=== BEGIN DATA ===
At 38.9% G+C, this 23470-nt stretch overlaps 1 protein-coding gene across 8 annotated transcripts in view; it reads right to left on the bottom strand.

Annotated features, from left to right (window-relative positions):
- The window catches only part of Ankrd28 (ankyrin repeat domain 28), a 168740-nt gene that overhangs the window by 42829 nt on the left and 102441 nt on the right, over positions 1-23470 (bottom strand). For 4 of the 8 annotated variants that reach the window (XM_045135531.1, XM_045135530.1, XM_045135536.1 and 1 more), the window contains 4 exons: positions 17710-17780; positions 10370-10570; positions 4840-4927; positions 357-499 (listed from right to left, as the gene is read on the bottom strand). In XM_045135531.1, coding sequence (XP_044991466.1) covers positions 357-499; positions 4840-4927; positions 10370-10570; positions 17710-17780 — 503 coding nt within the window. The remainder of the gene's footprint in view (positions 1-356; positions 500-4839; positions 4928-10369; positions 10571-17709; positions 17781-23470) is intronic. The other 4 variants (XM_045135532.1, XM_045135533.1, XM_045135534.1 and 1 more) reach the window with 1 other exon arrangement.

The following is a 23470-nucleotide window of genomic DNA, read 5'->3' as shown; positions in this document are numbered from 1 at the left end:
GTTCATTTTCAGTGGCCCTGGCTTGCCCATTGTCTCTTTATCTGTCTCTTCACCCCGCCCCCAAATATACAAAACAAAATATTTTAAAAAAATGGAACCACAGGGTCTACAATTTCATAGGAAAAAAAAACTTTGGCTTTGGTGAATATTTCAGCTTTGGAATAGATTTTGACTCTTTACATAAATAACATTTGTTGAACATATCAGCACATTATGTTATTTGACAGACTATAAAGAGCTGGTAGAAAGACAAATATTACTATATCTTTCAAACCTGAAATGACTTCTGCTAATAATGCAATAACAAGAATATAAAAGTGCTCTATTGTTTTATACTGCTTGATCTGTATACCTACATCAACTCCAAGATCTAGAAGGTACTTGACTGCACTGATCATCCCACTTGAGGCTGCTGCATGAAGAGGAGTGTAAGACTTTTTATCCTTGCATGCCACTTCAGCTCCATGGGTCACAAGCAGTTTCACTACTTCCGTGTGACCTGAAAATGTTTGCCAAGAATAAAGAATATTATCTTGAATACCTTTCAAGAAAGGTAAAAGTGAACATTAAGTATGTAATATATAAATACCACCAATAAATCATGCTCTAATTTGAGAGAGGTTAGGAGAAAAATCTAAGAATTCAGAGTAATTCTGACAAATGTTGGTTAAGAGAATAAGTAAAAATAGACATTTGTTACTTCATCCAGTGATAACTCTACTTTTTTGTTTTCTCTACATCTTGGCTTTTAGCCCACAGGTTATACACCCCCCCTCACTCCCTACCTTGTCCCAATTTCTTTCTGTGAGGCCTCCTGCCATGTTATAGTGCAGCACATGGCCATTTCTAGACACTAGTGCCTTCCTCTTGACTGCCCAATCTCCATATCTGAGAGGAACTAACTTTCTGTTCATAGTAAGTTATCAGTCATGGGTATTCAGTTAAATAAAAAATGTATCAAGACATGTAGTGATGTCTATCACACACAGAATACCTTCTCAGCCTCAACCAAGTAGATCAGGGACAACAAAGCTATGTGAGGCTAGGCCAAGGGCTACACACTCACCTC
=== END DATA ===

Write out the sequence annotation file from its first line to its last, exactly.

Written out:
At 38.9% G+C, this 23470-nt stretch overlaps 1 protein-coding gene across 8 annotated transcripts in view; it reads right to left on the bottom strand.

Annotated features, from left to right (window-relative positions):
- The window catches only part of Ankrd28 (ankyrin repeat domain 28), a 168740-nt gene that overhangs the window by 42829 nt on the left and 102441 nt on the right, over positions 1-23470 (bottom strand). For 4 of the 8 annotated variants that reach the window (XM_045135531.1, XM_045135530.1, XM_045135536.1 and 1 more), the window contains 4 exons: positions 17710-17780; positions 10370-10570; positions 4840-4927; positions 357-499 (listed from right to left, as the gene is read on the bottom strand). In XM_045135531.1, coding sequence (XP_044991466.1) covers positions 357-499; positions 4840-4927; positions 10370-10570; positions 17710-17780 — 503 coding nt within the window. The remainder of the gene's footprint in view (positions 1-356; positions 500-4839; positions 4928-10369; positions 10571-17709; positions 17781-23470) is intronic. The other 4 variants (XM_045135532.1, XM_045135533.1, XM_045135534.1 and 1 more) reach the window with 1 other exon arrangement.

The following is a 23470-nucleotide window of genomic DNA, read 5'->3' as shown; positions in this document are numbered from 1 at the left end:
GTTCATTTTCAGTGGCCCTGGCTTGCCCATTGTCTCTTTATCTGTCTCTTCACCCCGCCCCCAAATATACAAAACAAAATATTTTAAAAAAATGGAACCACAGGGTCTACAATTTCATAGGAAAAAAAAACTTTGGCTTTGGTGAATATTTCAGCTTTGGAATAGATTTTGACTCTTTACATAAATAACATTTGTTGAACATATCAGCACATTATGTTATTTGACAGACTATAAAGAGCTGGTAGAAAGACAAATATTACTATATCTTTCAAACCTGAAATGACTTCTGCTAATAATGCAATAACAAGAATATAAAAGTGCTCTATTGTTTTATACTGCTTGATCTGTATACCTACATCAACTCCAAGATCTAGAAGGTACTTGACTGCACTGATCATCCCACTTGAGGCTGCTGCATGAAGAGGAGTGTAAGACTTTTTATCCTTGCATGCCACTTCAGCTCCATGGGTCACAAGCAGTTTCACTACTTCCGTGTGACCTGAAAATGTTTGCCAAGAATAAAGAATATTATCTTGAATACCTTTCAAGAAAGGTAAAAGTGAACATTAAGTATGTAATATATAAATACCACCAATAAATCATGCTCTAATTTGAGAGAGGTTAGGAGAAAAATCTAAGAATTCAGAGTAATTCTGACAAATGTTGGTTAAGAGAATAAGTAAAAATAGACATTTGTTACTTCATCCAGTGATAACTCTACTTTTTTGTTTTCTCTACATCTTGGCTTTTAGCCCACAGGTTATACACCCCCCCTCACTCCCTACCTTGTCCCAATTTCTTTCTGTGAGGCCTCCTGCCATGTTATAGTGCAGCACATGGCCATTTCTAGACACTAGTGCCTTCCTCTTGACTGCCCAATCTCCATATCTGAGAGGAACTAACTTTCTGTTCATAGTAAGTTATCAGTCATGGGTATTCAGTTAAATAAAAAATGTATCAAGACATGTAGTGATGTCTATCACACACAGAATACCTTCTCAGCCTCAACCAAGTAGATCAGGGACAACAAAGCTATGTGAGGCTAGGCCAAGGGCTACACACTCACCTC